With Daryl poking a different story emerges - Lydia’s father was the supportive, caring, protective one and all the bad actions Lydia has ascribed to her dad actually came from her mother. Her mother told her her version of events over and over and over and over so many times that Lydia herself came to believe them (classic gas lighting); from simple things like cutting her hair through to the violence and willingness to leave

And, above all, her dad’s death - not at the hands of a zombie, but at the hands of Lydia when he refused to abandon their friends when they were struggling against the newly raised walker.

Again I’m going with good but simplistic here -on the one hand gaslighting like this is such a common abusive tactic - telling Lydia the beatings make her stronger, how they have to be hard and how weakness is terrible while at the same time stressing that her dad was the bad guy.

What I consider simplistic is that Lydia, after years of believing this, could apparently be turned by a couple of minutes of Daryl’s doubt.

But Lydia now recognises her mother as the big bad - which is awkward, because her mother arrives with a strong of Whispers all within easy mow-down-with-nows range to demand her daughter back

While that’s all going on, Tara leads a search party including Marga and  Yumiko and Kelly and Connie looking for Luke and Arden- but as they realise the Whisperers are way more numerous and way more organised than they originally thought Tara insists they return to Hilltop to safety, overruling Marga who wanted to split up because she’s suicidal… Kelly disagrees and tries to intimidate Tara into keeping up the search but Tara just walks away away heading back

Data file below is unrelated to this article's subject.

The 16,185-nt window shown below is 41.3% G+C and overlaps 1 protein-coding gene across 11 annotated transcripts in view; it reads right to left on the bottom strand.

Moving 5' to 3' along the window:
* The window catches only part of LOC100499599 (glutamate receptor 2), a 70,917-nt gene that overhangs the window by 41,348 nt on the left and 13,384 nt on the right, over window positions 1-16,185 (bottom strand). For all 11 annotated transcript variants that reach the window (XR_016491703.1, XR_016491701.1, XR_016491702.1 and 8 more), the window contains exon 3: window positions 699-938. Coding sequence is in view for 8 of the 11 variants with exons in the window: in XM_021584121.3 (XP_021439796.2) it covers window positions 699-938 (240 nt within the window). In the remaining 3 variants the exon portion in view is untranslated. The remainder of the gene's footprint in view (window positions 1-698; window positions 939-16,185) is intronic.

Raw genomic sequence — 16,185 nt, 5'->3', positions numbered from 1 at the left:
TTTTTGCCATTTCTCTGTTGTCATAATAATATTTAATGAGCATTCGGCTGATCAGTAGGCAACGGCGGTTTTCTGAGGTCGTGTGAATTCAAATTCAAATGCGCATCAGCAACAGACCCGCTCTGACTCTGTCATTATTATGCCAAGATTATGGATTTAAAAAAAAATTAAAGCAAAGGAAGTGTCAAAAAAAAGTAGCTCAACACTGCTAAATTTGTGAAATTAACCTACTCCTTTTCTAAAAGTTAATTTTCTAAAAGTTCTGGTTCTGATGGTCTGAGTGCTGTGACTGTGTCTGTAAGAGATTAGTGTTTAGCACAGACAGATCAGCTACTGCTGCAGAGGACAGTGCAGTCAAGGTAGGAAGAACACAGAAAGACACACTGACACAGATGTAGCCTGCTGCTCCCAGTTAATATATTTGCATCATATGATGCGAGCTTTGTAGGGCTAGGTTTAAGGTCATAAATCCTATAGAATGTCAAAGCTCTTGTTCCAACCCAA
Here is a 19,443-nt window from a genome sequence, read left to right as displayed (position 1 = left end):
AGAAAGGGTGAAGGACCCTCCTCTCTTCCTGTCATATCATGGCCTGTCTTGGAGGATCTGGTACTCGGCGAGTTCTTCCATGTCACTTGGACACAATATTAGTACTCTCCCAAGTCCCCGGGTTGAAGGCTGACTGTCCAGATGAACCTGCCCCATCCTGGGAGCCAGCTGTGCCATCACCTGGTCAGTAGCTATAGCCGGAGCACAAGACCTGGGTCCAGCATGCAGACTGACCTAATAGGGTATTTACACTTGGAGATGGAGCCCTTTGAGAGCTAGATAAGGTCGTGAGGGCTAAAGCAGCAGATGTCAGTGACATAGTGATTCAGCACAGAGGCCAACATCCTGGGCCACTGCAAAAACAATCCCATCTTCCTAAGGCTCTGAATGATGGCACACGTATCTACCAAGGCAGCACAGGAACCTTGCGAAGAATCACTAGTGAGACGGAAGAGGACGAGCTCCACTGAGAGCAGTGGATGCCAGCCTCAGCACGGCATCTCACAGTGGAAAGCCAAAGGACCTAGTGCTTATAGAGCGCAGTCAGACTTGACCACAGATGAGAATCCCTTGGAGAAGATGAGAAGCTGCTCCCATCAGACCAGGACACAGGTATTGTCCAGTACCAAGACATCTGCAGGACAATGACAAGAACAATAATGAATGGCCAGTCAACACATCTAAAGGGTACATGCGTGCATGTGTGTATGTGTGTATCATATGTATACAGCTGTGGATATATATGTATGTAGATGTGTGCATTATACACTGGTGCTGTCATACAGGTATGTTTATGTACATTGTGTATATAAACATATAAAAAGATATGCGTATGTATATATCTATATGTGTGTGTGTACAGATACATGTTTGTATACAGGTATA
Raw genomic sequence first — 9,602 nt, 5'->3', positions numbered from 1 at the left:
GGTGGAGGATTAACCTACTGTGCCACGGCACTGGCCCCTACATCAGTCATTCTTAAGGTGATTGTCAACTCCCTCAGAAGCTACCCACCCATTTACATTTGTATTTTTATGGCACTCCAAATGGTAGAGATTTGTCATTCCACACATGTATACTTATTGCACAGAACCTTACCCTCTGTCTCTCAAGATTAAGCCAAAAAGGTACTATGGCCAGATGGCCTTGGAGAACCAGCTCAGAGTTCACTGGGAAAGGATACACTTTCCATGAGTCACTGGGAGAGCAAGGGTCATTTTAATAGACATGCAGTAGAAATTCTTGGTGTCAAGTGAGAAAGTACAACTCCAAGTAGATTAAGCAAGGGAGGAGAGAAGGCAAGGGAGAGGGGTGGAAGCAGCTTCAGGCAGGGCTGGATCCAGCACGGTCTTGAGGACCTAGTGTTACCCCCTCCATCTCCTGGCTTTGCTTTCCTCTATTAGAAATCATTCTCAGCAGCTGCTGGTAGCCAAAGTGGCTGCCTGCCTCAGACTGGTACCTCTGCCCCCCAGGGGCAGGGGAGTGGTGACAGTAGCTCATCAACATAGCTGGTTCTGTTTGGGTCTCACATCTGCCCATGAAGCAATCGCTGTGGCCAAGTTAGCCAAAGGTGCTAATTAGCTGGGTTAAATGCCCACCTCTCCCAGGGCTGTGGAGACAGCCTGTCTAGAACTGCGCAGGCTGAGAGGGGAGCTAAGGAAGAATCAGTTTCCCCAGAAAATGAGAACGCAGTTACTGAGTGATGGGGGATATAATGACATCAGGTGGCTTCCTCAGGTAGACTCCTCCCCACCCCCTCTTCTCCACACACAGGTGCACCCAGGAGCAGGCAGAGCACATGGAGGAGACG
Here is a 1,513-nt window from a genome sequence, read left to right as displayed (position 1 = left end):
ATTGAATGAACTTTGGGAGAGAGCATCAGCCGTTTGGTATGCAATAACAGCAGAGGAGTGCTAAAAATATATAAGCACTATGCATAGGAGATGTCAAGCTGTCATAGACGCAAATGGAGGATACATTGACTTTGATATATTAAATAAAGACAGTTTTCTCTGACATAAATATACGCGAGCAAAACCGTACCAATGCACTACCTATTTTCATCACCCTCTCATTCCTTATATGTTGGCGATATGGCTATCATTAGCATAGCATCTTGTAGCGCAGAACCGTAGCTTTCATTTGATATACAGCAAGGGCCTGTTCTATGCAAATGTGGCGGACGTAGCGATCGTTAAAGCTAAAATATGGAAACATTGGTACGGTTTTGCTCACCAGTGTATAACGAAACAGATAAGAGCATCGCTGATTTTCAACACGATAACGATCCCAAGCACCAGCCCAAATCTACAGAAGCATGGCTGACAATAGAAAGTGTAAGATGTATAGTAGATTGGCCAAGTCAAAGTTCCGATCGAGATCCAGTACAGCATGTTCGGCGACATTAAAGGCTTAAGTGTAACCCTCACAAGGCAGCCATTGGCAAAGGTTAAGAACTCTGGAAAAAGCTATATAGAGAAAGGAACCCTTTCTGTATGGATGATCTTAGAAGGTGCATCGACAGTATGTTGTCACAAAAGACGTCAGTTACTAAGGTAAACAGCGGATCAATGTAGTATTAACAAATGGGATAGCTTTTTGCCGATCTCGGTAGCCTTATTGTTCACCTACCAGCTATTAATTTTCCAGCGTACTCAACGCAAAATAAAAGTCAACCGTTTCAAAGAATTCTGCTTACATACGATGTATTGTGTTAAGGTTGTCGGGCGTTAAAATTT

The new people argue over what to do and Marga has changed her tune a little: She’s not going to jeopardising their new home and safety by disobeying Tara. But the rest insist they have to find Luke because they stick together - Yumiko especially insists they sneak out and find him. She insists and calls a vote - everyone votes to go find her

Which they do… only to find that sneaking around in the dark surrounded by zombies and Whisperers is super super dangerous. They realise they’re really outnumbered and in danger and Yumiko and Marga realise they need to go back to Hilltop. But Kelly insists she has to stay and find Luke because she owes him - and Connie insists that she can stay and convince Kelly to come while the rest return.

Marga and Yumiko fret back at Hillltop only to find Tara has arranged guards to bring Kelly and Connie back safely… yes Tara knew they were going to sneak out - and Tara made sure she protected them because she sees them as her people. And if they disagree with her in future, that’s fine - they can talk to her

Tara is looking like a great leader which is going to make the communities not co-operating seem even weirder

Ok, I call bullshit. No, I call Great Steaming Elephant Turds

There is no way Carol, Look-at-the-flowers-Carol raised a boy THIS DAMN NAIVE. And yes, I loved the story of her hair, her history and what it means for her now and how she feels but I still cannot imagine her lowering her guard or being so divorced from reality she would have Henry grow up being This Stupid Good.